Further improvements to aid in the decline of extreme poverty will be catered towards sustainability and the development of how and when to reach certain goals. In addition, more statistical analysis will be used to see unevenness in shared prosperity, disparities in dimensions of development, and access to health services and quality education. Though we have seen a somewhat significant decrease in extreme poverty globally, certain target areas will need further improvements.

In conclusion, we, as a global nation, are making large strides to eliminate the amount of poverty in the world today. This is a big deal. As World Bank president Jim Kong Kim said, “This is the best story in the world today – these projections show us that we are the first generation in human history that can end extreme poverty,” (World Bank Sees ‘Extreme’ Poverty Falling Below 10 Percent).

 

What is Watsi?

Scot UlmerAs our society develops into more and more of an online, tech-savvy world, often times we get distracted by the likes and notifications and forget to notice the true beauty of how technology can actually help save lives. Online websites and profiles have helped people around the world get the medical attention they need through various funding efforts and awareness. One platform that comes to mind is Watsi, but what is Watsi?

Watsi is an online platform founded in 2012 by Chase Adam, a Peace Corps volunteer, that helps provide medical care to individuals who need it, despite their income or medical situation. Adam came up with the idea of this technology-driven philanthropy when he was traveling through Watsi, Costa Rica, by bus and was witness to a woman on the bus asking for donations to help pay for her son’s medical care – which as we know, can be extremely expensive. When Adam returned to the states, he used Kiva, a crowdfunding website, as a model for creating an online platform that was easily usable and accessible to help low-cost, high-impact medical treatments for people who need the help.

Often used by citizens of underdeveloped or developing countries, the web platform caters to a wide range of needs – from setting broken bones back to place, to removing a complex brain tumor. According to an article published by Philanthropy News Digest, “To be considered for funding, a patient must have an injury or condition that, if left untreated, will severely affect his or her quality of life,” (Watsi). Once a patient is considered for funding, the Watsi team (which is based in San Francisco) helps find a doctor, donor, or anything related to the specific injury, that can help the patient out. Over the years, Watsi has partnered with the African Mission Healthcare Foundation, Project Medishare, and the Children’s Surgical Center in Cambodia, along with other highly recognized web platforms like Google, Dropbox, and Periscope to help assist with funding and medicinal needs.

Since September 1st, 2015, more than 13,400 donors have provided assisted healthcare for over 4,800 patients around the world. In addition, according to Philanthropy News Digest, “The Watsi team offers a guarantee that 100 percent of any donation will support the procedure toward which it has been given,” (Watsi). Watsi is an incredible example of the ways in which our predominantly technologically-driven world can be used for the benefit of humanity. Other online platforms should look to Watsi as an example of a well thought-out, and well received, web source that points to where the future of technological innovation should be heading.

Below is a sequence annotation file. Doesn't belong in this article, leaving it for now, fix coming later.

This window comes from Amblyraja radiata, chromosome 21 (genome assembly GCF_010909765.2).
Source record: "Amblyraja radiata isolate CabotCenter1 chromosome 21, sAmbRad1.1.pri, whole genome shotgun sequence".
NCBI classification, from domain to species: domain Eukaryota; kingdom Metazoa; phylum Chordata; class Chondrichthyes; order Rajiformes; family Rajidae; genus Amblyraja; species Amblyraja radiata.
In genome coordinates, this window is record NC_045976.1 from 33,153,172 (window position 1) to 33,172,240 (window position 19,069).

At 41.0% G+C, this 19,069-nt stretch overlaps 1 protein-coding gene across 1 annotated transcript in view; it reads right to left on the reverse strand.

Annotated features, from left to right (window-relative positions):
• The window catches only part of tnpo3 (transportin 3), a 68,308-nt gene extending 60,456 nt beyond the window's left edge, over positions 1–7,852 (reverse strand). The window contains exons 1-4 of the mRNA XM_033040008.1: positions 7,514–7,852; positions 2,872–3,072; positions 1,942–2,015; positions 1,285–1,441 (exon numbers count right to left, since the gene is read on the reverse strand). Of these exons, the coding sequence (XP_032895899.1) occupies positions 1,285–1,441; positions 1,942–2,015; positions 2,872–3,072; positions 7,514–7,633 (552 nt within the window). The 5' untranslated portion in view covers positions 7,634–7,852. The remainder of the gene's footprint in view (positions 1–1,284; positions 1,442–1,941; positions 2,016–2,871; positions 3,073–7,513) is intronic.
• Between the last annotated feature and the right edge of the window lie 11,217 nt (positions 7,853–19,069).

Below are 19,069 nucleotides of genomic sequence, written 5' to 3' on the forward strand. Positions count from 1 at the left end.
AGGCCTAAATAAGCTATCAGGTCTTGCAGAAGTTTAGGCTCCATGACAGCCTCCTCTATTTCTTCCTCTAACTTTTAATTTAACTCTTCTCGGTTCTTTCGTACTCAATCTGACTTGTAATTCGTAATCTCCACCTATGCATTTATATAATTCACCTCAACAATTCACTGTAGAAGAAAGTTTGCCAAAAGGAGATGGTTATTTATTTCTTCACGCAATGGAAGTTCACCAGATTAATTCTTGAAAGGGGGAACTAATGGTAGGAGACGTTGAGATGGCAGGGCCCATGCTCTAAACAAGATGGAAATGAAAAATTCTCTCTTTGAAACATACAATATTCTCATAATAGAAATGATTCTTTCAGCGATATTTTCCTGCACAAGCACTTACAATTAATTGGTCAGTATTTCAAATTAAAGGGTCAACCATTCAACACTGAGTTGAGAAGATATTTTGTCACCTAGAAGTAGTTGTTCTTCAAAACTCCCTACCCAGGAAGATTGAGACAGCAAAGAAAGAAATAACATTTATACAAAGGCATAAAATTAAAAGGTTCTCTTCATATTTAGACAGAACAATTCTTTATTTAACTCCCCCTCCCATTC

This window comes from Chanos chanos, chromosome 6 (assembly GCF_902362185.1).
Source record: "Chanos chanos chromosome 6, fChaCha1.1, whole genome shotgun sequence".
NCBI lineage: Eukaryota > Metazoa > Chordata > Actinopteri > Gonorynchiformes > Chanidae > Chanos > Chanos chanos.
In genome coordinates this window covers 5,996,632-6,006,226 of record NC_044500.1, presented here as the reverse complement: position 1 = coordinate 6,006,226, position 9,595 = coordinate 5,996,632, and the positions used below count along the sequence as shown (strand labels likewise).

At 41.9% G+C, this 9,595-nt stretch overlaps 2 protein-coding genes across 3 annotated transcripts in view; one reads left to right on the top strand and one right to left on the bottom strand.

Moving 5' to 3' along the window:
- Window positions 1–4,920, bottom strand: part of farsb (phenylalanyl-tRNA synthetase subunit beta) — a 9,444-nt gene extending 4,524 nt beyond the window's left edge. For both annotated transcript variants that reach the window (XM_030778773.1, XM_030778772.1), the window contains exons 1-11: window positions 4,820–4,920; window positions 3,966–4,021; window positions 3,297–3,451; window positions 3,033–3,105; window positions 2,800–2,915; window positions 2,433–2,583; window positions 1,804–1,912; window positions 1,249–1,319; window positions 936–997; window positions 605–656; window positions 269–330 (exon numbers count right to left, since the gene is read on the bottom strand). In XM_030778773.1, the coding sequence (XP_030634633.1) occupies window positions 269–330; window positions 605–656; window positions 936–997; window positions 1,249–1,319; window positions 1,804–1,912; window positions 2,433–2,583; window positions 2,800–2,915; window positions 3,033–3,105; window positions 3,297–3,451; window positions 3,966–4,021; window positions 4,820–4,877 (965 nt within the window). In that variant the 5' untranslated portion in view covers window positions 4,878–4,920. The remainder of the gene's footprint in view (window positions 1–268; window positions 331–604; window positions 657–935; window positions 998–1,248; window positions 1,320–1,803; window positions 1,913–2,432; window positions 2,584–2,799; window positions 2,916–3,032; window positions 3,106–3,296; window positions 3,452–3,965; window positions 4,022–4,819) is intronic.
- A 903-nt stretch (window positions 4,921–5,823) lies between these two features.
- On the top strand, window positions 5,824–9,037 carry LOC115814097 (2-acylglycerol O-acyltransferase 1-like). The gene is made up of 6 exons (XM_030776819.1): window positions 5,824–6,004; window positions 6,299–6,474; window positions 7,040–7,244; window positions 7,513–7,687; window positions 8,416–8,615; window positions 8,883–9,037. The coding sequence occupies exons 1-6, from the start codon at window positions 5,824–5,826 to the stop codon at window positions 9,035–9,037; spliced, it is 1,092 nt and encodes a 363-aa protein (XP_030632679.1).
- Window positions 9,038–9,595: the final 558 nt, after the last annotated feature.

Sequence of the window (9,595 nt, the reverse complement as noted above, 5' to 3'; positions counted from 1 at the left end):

Fundraising for Philanthropy

Scot UlmerWhether you are an active member of a philanthropy or you run one – there are many ways you can contribute to fundraising for your cause.

Fundraising for philanthropy is a great way to not only connect people throughout your community, but to educate those around you about your charity – that could be as specific as raising money for hospital funds that will go to one of your relatives in need, or for a widely-recognized philanthropy such as the Susan G. Koman Breast Cancer Foundation.

Here are some helpful tips you can use to raise money for whichever philanthropy you are passionate about:

First, whenever you are raising awareness for a cause, make sure to be creative. Nobody ever wants to be harassed in the middle of the street in New York City on their way to work. Instead, be appealing and use your resources.

Making an announcement at work, or sending out an email to those you think would be interested is a great way to let people know that you want them to attend your fundraising event – but only if they want to. Never force somebody into donating money, because chances are they won’t want to donate to your cause again.

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Next, try to get children involved in your fundraising event. There’s nothing that people love seeing more than innocent children (though they may not always be so innocent) making an effort to learn and care about a certain charity. Try hosting an arts and crafts session for children that helps children learn about a cause while simultaneously giving them creative freedom to have fun and partake in the arts.